Tuesday, February 24, 2009

Making Money in the New Economy

Ways to make some extra cash while riding out these tough times:

1. Start a bank but refuse to lend money to anyone. I already do this at home and it's a pretty good business model. When my kids reach for my wallet I just say, "Sorry, the bank is closed for the day." I can't say my profits are that great, but no losses either.

2. Get together with three or four other families and move in together. Share the rent, grocery bill, utilities, lice and pneumonia.

3. Become a TV evangelist. Sort of a dying breed, but hey, you've always done your own thing.

4. 2 words - Potato Farm. If you grew just one really huge potato with 100 eyes, you could then plant the eyes and grow 100 new potatoes. Where else can you get that kind of return? On a related note, does anyone else think it's kind of spooky that potatoes have eyes?

5. Become president of the Human Fund. (That was for you, Connie, as a thank you for being one of my five loyal readers)

6. Turn this blog posting into a spiral bound mini-book and sell it on Craigslist.

7. Go door to door and....oh, wait, there's nobody living in any of those houses anymore.

Tuesday, February 17, 2009

My Funny Valentine ('s Day)

Ever watch Jon & Kate Plus 8 on TV? Well, if not, it's a reality show that follows a couple who have a set of twins about 5 or 6 years old, and a set of sextuplets who are maybe 3. This is how they celebrated Valentine's Day:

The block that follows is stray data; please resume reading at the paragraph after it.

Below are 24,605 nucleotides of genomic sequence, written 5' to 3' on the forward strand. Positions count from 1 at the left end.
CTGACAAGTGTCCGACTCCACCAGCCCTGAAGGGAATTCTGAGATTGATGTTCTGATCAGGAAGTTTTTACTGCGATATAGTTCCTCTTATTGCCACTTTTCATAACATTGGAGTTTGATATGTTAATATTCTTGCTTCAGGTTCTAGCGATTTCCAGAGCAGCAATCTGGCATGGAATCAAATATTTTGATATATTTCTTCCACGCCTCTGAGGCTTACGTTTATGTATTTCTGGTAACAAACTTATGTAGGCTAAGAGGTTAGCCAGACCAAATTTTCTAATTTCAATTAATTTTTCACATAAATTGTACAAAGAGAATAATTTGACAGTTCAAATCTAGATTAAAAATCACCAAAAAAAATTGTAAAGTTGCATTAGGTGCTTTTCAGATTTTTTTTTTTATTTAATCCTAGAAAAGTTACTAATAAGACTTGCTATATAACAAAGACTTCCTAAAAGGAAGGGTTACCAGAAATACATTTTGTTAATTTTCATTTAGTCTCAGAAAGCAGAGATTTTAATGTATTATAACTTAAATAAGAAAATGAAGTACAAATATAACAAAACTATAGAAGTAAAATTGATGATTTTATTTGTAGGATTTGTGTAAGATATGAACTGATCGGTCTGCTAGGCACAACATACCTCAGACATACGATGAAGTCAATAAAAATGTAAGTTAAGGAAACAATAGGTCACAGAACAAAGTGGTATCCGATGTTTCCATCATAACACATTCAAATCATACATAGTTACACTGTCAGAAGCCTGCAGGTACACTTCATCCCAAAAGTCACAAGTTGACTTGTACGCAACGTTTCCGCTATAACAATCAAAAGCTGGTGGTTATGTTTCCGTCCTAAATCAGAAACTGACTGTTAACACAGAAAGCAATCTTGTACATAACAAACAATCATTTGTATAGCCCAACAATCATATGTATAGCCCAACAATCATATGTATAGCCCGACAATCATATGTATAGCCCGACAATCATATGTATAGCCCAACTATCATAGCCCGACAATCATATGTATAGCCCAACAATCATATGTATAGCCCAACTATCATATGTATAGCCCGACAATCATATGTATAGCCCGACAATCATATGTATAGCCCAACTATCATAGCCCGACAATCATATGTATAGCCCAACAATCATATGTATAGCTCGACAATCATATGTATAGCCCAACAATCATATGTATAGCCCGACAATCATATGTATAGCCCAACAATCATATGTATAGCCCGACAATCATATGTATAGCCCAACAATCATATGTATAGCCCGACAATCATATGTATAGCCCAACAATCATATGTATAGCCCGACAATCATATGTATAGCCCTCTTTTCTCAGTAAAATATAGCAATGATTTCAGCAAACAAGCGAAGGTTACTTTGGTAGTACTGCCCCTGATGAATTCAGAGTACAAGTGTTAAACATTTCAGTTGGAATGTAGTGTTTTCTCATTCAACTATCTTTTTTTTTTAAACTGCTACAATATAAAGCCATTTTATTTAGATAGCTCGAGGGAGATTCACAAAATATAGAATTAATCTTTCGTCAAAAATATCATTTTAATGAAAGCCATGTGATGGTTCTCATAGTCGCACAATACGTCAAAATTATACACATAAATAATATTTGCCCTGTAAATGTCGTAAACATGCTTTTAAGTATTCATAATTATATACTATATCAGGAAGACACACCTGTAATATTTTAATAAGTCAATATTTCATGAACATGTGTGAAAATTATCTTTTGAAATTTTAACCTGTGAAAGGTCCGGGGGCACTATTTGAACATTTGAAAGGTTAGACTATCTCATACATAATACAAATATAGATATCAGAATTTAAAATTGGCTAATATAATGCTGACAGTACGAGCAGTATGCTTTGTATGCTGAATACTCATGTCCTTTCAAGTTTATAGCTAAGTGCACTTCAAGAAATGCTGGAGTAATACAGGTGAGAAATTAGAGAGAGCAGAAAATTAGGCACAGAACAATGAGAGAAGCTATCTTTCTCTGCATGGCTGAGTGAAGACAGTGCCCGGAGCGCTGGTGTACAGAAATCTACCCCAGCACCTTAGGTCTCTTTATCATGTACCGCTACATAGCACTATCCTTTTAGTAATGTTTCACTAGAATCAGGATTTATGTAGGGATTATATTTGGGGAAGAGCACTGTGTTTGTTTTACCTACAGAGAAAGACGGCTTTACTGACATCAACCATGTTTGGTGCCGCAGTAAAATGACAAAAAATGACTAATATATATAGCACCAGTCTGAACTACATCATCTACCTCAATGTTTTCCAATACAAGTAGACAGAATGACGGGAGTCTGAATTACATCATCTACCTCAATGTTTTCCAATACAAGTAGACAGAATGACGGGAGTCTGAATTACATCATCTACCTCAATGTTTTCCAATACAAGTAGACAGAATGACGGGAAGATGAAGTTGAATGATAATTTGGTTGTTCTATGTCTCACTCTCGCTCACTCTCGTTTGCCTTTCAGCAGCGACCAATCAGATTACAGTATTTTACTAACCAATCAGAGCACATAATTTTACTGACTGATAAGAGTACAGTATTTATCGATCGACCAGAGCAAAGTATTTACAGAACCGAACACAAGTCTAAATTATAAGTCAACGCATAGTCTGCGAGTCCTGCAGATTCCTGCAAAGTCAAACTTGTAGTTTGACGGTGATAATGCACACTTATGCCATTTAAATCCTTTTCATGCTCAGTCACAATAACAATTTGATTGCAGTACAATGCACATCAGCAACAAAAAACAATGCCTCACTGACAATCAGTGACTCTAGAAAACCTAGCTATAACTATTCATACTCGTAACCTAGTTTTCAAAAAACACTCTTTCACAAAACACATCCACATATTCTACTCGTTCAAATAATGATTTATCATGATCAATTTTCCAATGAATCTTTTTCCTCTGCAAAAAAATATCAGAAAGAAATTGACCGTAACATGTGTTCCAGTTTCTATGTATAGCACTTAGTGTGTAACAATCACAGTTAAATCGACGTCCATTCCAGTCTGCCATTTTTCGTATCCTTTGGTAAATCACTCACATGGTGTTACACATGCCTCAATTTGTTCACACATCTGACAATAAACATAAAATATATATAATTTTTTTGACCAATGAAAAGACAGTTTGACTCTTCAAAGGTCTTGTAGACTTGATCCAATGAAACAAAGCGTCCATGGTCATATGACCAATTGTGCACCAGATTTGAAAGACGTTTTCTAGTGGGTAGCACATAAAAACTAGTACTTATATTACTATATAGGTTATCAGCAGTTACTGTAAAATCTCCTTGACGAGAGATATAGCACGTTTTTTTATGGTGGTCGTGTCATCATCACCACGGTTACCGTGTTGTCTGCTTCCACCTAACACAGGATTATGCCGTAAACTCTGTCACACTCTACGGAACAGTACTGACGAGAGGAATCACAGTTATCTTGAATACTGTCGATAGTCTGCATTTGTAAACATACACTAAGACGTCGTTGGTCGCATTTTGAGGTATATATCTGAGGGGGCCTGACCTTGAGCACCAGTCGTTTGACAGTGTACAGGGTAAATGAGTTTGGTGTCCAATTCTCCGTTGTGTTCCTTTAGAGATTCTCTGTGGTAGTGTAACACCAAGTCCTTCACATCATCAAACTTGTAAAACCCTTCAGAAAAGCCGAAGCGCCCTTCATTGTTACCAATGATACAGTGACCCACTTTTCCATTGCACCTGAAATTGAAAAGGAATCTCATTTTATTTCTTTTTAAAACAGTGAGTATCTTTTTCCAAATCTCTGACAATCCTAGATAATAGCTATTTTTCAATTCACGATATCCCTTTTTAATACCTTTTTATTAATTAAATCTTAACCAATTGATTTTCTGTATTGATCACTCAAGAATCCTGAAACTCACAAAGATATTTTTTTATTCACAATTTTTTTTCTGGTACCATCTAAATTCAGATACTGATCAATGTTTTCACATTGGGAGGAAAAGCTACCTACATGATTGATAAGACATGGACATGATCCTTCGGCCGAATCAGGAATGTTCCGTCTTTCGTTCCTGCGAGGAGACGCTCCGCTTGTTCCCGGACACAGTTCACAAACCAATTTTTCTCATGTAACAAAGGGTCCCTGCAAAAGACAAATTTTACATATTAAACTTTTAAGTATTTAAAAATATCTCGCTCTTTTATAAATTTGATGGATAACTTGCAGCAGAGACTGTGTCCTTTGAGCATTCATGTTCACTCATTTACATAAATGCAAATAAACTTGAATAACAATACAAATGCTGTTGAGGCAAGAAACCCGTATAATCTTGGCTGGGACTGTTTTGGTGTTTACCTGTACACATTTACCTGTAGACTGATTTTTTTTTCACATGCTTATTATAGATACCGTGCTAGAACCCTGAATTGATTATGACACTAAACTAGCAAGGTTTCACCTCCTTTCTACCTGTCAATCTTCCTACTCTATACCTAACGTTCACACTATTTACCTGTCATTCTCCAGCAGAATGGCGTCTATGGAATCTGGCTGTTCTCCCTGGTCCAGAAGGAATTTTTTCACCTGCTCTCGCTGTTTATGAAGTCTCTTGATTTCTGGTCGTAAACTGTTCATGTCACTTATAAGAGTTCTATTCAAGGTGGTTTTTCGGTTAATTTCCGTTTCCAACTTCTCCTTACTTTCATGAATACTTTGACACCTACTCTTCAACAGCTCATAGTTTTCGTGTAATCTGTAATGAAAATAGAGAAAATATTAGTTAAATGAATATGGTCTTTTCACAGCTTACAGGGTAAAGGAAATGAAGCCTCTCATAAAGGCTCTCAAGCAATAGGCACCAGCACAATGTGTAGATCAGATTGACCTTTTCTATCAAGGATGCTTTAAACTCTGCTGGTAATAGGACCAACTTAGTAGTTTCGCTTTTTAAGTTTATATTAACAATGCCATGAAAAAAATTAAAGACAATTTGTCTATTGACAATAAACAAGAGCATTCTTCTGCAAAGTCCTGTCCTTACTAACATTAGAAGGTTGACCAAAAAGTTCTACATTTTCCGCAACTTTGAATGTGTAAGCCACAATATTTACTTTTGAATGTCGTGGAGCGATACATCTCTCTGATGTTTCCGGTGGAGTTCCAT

Jon and Kate bought each other lovely, thoughtful gifts. They were beautifully wrapped. Kate took the extra time to cut out and paste little hearts all over her present to Jon.

Kate made heart shaped pancakes for breakfast. Then she made heart shaped sandwiches for lunch. I can't remember what she made for dinner, but I'm guessing it was spaghetti with all the little noodles tied together to make hearts.

The kids all had little backpacks on their chairs when they came down for breakfast. The bags (red and white, of course) were filled with V-Day goodies.

Jon and Kate put together a little treasure hunt for the children. They wrote and hid clues all over the house, with the treasure being this huge (and beautifully wrapped) box full of dollar store toys for them to choose from.

It was a wonderful day for them. Our clan also celebrated Valentine's Day. Here is what we did:

We waited for TLC to get home from his scout campout and then left immediately for his basketball game, where he was given a personal foul for smelling like smoke/day old clothes/dutch oven cobbler.

From there we went to Lynnie's basketball game, where she would have loved to get a foul, but she's still learning that you only stick to your "man" like glue when you're on DEFENSE!

Mom realized she forgot to give AJ any breakfast and that might account for her crankiness at said basketball games, so we all went home for some festive peanut butter sandwiches, not cut into hearts, but made with almost no complaining by mom.

Mom took D-Dawg to buy some running shorts for track. These shorts had to be a particular shade of maroon. VERY particular. In a fit of rage, Mom cut the shorts D-Dawg was wearing into little heart shaped scraps while he was in the changing room.

Mom went to a baptism, where she thought about the shorts incident with regret. Dad forced the kids to do chores while she was gone.